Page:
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An Ontology of Annotation Content Structure and Provenance


Motivation: Representing and understanding complex biological systems requires knowledge representations that can relate multiple concepts to each other though sets of assertions. Annotation efforts that seek to curate this information require the ability to annotate with more than single ontology concepts or identifiers. We propose an extension to the Information Artifact Ontology (IAO) for representing annotations, including single term annotations as well as annotations containing multiple statements. This extension enables tracking the provenance of annotations in terms of other annotations, as well as the provenance of individual parts of statements in multi-statement annotations.


Kevin M. Livingston, Michael Bada, Lawrence E. Hunter, Karin M. Verspoor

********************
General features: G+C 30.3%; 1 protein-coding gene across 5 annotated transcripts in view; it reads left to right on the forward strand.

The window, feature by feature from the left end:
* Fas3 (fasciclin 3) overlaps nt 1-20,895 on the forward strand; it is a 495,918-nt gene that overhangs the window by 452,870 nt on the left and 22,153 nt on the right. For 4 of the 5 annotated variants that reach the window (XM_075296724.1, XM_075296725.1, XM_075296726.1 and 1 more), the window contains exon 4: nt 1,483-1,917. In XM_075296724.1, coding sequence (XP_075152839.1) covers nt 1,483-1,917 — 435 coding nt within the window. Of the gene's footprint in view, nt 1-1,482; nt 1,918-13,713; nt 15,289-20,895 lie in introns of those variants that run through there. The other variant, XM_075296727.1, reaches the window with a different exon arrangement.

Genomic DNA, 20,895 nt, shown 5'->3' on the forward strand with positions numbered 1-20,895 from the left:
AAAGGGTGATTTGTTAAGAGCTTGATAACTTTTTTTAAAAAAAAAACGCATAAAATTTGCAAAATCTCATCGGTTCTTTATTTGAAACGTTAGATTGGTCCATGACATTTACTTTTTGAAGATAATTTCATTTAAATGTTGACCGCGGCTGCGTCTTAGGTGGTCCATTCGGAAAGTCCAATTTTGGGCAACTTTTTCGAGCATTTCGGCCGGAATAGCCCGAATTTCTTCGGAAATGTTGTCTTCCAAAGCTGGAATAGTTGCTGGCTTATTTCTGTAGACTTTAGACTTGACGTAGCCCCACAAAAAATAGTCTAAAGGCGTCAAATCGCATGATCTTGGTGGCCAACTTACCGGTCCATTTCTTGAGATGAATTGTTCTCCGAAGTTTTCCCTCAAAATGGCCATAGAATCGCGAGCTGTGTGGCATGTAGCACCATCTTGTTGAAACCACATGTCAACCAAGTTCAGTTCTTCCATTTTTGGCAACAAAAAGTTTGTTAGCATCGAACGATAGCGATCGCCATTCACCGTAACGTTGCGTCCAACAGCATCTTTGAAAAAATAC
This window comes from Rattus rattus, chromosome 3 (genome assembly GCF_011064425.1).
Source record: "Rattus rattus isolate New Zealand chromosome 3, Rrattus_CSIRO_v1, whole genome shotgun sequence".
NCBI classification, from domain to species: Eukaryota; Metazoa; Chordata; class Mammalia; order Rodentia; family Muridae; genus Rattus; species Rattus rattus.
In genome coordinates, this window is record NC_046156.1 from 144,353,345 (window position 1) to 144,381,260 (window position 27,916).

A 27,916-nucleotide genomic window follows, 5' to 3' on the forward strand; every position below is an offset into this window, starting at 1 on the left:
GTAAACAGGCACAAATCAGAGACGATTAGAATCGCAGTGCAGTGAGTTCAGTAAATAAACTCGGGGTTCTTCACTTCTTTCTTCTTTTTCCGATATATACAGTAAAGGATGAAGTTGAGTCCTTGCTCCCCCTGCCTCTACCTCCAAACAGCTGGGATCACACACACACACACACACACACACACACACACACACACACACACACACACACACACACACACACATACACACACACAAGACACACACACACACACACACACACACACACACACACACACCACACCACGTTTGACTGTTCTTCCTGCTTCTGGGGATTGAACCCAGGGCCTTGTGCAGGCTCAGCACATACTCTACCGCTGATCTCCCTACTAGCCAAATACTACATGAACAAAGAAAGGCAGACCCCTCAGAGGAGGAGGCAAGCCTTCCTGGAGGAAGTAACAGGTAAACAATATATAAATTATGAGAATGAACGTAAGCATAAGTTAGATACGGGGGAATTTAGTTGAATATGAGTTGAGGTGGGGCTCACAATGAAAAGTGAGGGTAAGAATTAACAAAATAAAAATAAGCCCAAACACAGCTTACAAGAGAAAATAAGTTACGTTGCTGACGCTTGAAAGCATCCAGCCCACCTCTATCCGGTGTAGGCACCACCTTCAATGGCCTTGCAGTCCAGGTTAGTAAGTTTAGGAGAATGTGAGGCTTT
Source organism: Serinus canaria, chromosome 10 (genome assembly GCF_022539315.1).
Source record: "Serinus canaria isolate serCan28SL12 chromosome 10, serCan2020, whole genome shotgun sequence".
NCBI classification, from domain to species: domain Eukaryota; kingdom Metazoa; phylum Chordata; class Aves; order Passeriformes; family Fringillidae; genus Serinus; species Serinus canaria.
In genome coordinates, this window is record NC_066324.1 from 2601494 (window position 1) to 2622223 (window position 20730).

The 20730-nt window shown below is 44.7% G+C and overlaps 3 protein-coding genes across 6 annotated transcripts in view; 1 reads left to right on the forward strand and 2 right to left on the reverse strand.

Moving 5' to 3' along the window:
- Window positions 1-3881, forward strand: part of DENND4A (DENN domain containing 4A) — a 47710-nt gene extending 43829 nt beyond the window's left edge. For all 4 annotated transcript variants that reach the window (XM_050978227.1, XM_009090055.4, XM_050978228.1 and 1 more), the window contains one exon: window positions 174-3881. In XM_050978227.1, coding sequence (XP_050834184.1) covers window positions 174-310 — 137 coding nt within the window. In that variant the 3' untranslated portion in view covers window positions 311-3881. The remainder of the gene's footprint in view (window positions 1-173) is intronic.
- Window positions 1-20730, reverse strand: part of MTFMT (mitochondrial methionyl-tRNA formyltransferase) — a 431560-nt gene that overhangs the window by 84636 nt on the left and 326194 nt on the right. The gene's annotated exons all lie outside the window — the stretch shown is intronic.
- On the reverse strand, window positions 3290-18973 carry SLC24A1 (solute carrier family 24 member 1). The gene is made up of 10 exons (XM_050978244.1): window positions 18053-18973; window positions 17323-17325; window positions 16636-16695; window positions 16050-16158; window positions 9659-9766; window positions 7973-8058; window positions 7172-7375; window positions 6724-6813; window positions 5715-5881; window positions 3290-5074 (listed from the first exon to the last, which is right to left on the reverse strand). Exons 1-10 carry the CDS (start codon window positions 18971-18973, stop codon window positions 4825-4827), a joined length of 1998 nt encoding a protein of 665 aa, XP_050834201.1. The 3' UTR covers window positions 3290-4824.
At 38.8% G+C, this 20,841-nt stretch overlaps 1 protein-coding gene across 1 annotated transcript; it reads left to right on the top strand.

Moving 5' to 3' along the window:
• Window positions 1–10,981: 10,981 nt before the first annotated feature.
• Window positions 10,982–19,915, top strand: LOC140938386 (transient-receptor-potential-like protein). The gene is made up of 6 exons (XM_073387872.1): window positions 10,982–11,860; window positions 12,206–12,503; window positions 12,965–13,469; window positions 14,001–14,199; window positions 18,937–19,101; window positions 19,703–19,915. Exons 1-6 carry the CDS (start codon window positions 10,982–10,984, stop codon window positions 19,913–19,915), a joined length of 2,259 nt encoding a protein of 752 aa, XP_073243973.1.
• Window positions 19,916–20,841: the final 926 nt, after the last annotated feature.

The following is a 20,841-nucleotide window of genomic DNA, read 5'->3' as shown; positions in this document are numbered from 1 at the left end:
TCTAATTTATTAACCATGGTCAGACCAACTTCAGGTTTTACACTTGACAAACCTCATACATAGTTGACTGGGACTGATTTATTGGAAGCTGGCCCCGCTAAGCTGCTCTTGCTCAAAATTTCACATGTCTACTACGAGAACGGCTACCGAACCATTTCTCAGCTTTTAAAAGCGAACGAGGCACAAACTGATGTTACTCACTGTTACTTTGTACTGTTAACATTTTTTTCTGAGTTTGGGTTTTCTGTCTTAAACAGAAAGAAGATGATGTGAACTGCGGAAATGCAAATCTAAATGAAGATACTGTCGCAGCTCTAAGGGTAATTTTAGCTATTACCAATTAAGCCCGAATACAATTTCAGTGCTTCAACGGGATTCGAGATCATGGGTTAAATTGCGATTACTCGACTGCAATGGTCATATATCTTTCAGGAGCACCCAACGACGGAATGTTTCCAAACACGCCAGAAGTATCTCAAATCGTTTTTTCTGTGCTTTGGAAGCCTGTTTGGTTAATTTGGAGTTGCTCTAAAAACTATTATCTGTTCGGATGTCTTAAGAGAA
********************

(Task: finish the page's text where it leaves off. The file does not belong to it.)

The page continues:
Center for Computational Pharmacology, University of Colorado Anschutz Medical Campus, Aurora, CO, USA


Representing and understanding complex biological systems requires constructing knowledge representations that go beyond the selection of a single term in a single ontology to describe them. For example, fully representing an event requires capturing information about the type of event, its participants, locations, and other contextual information, into one knowledge structure. All this information together is relevant to any understanding or reasoning done by human or machine with respect to that particular event.

Annotations are one of the primary ways biological information is being curated and distributed. There are two prominent kinds of biomedical annotations: (1) associating ontology terms with genes, gene products, or other entities, such as Gene Ontology (GO) annotation, and (2) associating ontology terms or database identifiers with (typically) textual references in documents, such as the output of the NCBO Annotator (Jonquet et al. 2009).